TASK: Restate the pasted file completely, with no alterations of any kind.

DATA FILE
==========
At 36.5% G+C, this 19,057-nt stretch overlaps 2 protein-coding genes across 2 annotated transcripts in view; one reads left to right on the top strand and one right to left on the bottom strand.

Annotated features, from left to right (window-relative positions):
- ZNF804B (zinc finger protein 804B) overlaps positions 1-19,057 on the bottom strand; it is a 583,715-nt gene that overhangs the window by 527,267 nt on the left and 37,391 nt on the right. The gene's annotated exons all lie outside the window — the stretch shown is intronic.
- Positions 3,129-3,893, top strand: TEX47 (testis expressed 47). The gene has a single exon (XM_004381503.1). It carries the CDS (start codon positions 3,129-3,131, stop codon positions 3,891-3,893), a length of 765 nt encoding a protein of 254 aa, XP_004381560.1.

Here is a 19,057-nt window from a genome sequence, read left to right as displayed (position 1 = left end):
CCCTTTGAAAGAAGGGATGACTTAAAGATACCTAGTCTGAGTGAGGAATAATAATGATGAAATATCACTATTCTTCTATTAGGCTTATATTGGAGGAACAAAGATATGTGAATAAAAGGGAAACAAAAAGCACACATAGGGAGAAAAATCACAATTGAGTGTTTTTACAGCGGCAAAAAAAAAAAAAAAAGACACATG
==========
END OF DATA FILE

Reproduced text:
At 36.5% G+C, this 19,057-nt stretch overlaps 2 protein-coding genes across 2 annotated transcripts in view; one reads left to right on the top strand and one right to left on the bottom strand.

Annotated features, from left to right (window-relative positions):
- ZNF804B (zinc finger protein 804B) overlaps positions 1-19,057 on the bottom strand; it is a 583,715-nt gene that overhangs the window by 527,267 nt on the left and 37,391 nt on the right. The gene's annotated exons all lie outside the window — the stretch shown is intronic.
- Positions 3,129-3,893, top strand: TEX47 (testis expressed 47). The gene has a single exon (XM_004381503.1). It carries the CDS (start codon positions 3,129-3,131, stop codon positions 3,891-3,893), a length of 765 nt encoding a protein of 254 aa, XP_004381560.1.

Here is a 19,057-nt window from a genome sequence, read left to right as displayed (position 1 = left end):
CCCTTTGAAAGAAGGGATGACTTAAAGATACCTAGTCTGAGTGAGGAATAATAATGATGAAATATCACTATTCTTCTATTAGGCTTATATTGGAGGAACAAAGATATGTGAATAAAAGGGAAACAAAAAGCACACATAGGGAGAAAAATCACAATTGAGTGTTTTTACAGCGGCAAAAAAAAAAAAAAAAGACACATG